Whether you yourself value the space we have in Houston between our roads and the buildings that line the roads is your own opinion, but many, many people do. Why do we have setback requirements? For sunlight, for fresh air, for a tiny bit of nature and space - one reason Houston does not look like Manhattan (at least not yet) is because we have setback requirements. We don't have zoning in Houston - but we do have setback ordinances and building codes. This encroachment violates those laws.

What Weingarten has done by building a balcony into the setback, is to take a public asset, and sell it to their own tenant. It is not theirs to sell.

Several hundred people have signed paper and online petitions on this subject in the four days that have elapsed since Weingarten applied for this rushed variance hearing (which is at City Hall next Thursday December 18 at 2:30 pm). Those people, and tens of thousands of others like them, believe that city ordinances should be obeyed and not violated.

These folks also remember that last year, Weingarten spent considerable time and effort 'building trust and support' from neighbors and other community groups after a huge public outcry. In meetings with the neighbors, the preservation alliance, and city's historical commission, they distributed drawings showing what the redeveloped center would look like. That drawing can be viewed at

Many of us attended the meetings in which Weingarten distributed those drawings, and heard them say that they wanted to assure us all that they were going to respect the community desire to maintain the look and feel of the main shopping center, and specifically assured us all that the new building would 'maintain the original footprint and curve of the building, but would merely be two stories tall instead of one.' But just look at what they actually built, compared to what they promised to build. It is nothing like what they promised in their "trust us" world tour. This part of the problem is not a violation of any law. But it is a serious violation of trust.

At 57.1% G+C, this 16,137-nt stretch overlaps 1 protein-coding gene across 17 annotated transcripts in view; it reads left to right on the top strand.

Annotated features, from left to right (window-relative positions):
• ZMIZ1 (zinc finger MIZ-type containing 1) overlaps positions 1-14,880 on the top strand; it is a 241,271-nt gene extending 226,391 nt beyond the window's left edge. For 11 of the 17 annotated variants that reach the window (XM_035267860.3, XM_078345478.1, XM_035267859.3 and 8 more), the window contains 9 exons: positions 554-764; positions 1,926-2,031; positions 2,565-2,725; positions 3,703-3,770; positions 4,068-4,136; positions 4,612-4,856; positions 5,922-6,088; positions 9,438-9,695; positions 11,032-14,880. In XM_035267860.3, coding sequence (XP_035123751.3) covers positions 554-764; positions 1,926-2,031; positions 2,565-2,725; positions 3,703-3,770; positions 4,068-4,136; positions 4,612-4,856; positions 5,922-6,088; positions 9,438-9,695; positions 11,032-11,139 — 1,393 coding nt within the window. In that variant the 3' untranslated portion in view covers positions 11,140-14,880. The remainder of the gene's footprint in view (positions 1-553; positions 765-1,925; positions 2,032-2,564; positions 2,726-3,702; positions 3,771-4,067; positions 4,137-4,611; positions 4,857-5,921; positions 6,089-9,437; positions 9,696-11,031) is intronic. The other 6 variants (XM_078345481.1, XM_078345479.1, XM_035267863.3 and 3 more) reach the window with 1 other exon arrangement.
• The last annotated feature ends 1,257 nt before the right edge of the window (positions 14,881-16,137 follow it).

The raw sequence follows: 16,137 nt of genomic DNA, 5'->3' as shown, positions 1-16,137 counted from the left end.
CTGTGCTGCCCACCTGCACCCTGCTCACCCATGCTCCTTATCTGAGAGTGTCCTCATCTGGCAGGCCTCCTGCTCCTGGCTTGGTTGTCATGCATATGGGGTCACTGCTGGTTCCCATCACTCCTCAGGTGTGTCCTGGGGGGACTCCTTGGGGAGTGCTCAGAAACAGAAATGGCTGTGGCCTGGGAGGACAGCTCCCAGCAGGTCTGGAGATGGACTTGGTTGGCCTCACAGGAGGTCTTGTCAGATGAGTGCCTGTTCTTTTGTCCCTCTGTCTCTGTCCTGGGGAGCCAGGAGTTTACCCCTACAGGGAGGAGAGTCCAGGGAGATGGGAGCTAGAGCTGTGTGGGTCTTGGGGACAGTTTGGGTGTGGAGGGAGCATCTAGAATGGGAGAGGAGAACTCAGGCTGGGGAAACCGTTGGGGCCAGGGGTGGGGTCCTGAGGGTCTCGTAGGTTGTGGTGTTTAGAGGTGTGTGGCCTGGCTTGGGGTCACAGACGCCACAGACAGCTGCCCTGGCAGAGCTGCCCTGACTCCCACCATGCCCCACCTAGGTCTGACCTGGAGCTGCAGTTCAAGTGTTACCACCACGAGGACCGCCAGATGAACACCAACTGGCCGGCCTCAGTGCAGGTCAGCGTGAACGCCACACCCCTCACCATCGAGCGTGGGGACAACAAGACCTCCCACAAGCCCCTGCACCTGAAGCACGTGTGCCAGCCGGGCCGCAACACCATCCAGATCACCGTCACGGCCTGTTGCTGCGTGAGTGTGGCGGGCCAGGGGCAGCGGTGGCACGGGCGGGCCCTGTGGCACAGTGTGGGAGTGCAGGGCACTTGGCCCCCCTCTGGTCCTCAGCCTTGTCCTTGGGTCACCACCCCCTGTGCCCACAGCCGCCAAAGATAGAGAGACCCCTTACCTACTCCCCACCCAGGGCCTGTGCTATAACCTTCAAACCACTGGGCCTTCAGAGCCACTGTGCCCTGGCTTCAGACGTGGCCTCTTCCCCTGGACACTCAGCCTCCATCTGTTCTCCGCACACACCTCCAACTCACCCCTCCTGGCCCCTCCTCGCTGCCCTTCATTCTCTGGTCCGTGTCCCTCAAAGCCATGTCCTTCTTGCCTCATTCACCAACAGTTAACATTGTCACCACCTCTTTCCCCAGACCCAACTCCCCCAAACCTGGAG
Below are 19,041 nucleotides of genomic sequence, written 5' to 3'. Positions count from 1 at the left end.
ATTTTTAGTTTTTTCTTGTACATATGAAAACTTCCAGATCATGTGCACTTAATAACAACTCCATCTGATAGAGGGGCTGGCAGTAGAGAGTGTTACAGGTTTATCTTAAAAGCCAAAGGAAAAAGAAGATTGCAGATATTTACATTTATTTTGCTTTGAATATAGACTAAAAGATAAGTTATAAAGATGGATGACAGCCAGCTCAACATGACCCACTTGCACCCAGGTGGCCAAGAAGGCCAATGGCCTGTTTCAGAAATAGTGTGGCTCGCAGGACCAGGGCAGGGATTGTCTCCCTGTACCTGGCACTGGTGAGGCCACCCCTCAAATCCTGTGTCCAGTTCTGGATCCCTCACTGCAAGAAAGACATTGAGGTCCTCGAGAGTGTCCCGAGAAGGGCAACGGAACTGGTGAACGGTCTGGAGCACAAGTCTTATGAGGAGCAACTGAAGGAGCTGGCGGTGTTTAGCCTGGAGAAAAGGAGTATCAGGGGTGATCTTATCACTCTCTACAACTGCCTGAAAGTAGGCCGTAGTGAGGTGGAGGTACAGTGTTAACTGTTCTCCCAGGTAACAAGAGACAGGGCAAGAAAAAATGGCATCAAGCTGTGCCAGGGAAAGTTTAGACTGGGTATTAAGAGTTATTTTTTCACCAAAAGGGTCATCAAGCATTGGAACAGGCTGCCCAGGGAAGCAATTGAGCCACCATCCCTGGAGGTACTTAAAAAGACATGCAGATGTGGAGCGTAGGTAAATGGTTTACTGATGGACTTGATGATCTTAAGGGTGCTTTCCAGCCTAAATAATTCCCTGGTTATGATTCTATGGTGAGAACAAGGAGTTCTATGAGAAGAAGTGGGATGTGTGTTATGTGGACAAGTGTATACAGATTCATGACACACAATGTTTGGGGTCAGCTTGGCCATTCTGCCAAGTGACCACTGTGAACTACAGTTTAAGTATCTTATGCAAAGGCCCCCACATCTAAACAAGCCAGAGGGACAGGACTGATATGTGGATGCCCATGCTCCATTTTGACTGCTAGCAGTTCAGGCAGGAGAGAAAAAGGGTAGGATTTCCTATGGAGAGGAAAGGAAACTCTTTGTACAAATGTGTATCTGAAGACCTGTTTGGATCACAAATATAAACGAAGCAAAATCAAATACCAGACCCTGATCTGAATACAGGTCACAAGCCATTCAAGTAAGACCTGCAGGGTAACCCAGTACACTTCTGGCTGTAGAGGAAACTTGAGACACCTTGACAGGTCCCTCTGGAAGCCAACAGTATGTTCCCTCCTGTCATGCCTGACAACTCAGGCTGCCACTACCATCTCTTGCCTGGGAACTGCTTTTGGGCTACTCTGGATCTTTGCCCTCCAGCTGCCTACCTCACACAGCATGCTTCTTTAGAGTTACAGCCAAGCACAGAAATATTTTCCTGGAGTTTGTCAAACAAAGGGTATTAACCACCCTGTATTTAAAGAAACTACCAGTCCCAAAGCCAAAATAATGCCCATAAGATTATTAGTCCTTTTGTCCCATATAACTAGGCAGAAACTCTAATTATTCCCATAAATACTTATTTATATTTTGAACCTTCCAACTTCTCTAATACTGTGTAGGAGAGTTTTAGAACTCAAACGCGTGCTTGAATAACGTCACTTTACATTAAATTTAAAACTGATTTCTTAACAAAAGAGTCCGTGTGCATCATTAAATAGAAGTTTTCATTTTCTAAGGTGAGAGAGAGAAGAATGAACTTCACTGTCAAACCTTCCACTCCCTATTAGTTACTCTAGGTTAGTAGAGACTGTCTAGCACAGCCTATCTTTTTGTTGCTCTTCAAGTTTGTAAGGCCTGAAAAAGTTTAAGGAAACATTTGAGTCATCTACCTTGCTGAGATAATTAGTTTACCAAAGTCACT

Will Weingarten get away with violating the law in the process of simultaneously violating public trust? Will they get away with taking a public asset and selling it to their own tenant, while simultaneously violating the 'quiet enjoyment' of our residential neighborhoods? (and by the way, legally they can't) Will Weingarten respond to the valid concerns of its community by changing its plans to address the issues it has created? We will see – it depends on all of us.

We really have been humbled by the huge response to this four day old movement. It’s a shame Weingarten is trying to force this through the system with virtually no time for the interested public to find out about the issue and do something about it. We can only hope that those reading this post will make their voices heard as well. Thanks for your patience with this long post.

Posted by: Harvin Moore on December 13, 2008 4:23 PM


Yes, I read the website. I read it because I could not believe you were complaining about a wine bar. Since you take me for a fool, I must point out that I have worked in restaurants and bars as a waiter, bartender, manager and owner. I have lived in close proximity to bars, restaurants and niteclubs. I currently live within a few blocks of half a dozen or more restaurants and bars, ALL with patios.

No, wine bars do not make a lot of noise, and your suggestion that your wealthy neighbors will be loud and obnoxious in a wine bar is laughable.

Weingarten is not defensible. I have signed many petitions to save the historic shopping center and theatre. Your carping about a wine bar gets no support from me. My original comments stand.

Posted by: RedScare on December 13, 2008 10:18 PM

Thems that own City Hall control City Hall. As everyone will again discover.

Posted by: Baby Snooks on December 14, 2008 7:11 PM